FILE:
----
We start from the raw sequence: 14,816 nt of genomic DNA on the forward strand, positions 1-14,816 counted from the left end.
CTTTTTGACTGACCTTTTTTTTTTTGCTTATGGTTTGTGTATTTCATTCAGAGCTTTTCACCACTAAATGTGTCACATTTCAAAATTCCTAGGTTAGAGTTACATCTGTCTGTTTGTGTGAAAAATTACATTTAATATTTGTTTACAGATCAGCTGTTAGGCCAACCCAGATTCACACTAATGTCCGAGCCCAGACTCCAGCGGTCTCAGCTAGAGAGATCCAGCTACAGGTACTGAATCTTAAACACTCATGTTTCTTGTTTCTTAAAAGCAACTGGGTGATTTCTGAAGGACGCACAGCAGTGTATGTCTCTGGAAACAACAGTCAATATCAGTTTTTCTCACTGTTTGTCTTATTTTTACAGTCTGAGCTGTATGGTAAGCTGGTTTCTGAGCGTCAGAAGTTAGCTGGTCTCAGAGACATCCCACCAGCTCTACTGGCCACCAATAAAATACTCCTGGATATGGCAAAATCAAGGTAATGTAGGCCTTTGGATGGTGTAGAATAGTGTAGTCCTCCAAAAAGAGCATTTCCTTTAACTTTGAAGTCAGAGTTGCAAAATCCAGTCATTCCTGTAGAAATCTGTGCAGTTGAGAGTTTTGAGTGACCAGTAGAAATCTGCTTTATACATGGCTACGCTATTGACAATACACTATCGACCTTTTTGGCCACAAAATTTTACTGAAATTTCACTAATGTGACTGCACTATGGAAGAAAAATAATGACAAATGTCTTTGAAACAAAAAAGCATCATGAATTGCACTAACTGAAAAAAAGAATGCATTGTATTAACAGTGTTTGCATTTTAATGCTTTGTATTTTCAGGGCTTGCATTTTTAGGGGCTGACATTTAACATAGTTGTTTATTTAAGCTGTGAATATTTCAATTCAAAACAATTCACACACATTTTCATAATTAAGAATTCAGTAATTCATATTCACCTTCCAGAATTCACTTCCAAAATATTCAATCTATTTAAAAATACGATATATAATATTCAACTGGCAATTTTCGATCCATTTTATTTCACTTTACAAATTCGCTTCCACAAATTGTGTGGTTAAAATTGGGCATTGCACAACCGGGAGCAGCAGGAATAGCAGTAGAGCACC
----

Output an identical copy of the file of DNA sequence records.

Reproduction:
We start from the raw sequence: 14,816 nt of genomic DNA on the forward strand, positions 1-14,816 counted from the left end.
CTTTTTGACTGACCTTTTTTTTTTTGCTTATGGTTTGTGTATTTCATTCAGAGCTTTTCACCACTAAATGTGTCACATTTCAAAATTCCTAGGTTAGAGTTACATCTGTCTGTTTGTGTGAAAAATTACATTTAATATTTGTTTACAGATCAGCTGTTAGGCCAACCCAGATTCACACTAATGTCCGAGCCCAGACTCCAGCGGTCTCAGCTAGAGAGATCCAGCTACAGGTACTGAATCTTAAACACTCATGTTTCTTGTTTCTTAAAAGCAACTGGGTGATTTCTGAAGGACGCACAGCAGTGTATGTCTCTGGAAACAACAGTCAATATCAGTTTTTCTCACTGTTTGTCTTATTTTTACAGTCTGAGCTGTATGGTAAGCTGGTTTCTGAGCGTCAGAAGTTAGCTGGTCTCAGAGACATCCCACCAGCTCTACTGGCCACCAATAAAATACTCCTGGATATGGCAAAATCAAGGTAATGTAGGCCTTTGGATGGTGTAGAATAGTGTAGTCCTCCAAAAAGAGCATTTCCTTTAACTTTGAAGTCAGAGTTGCAAAATCCAGTCATTCCTGTAGAAATCTGTGCAGTTGAGAGTTTTGAGTGACCAGTAGAAATCTGCTTTATACATGGCTACGCTATTGACAATACACTATCGACCTTTTTGGCCACAAAATTTTACTGAAATTTCACTAATGTGACTGCACTATGGAAGAAAAATAATGACAAATGTCTTTGAAACAAAAAAGCATCATGAATTGCACTAACTGAAAAAAAGAATGCATTGTATTAACAGTGTTTGCATTTTAATGCTTTGTATTTTCAGGGCTTGCATTTTTAGGGGCTGACATTTAACATAGTTGTTTATTTAAGCTGTGAATATTTCAATTCAAAACAATTCACACACATTTTCATAATTAAGAATTCAGTAATTCATATTCACCTTCCAGAATTCACTTCCAAAATATTCAATCTATTTAAAAATACGATATATAATATTCAACTGGCAATTTTCGATCCATTTTATTTCACTTTACAAATTCGCTTCCACAAATTGTGTGGTTAAAATTGGGCATTGCACAACCGGGAGCAGCAGGAATAGCAGTAGAGCACC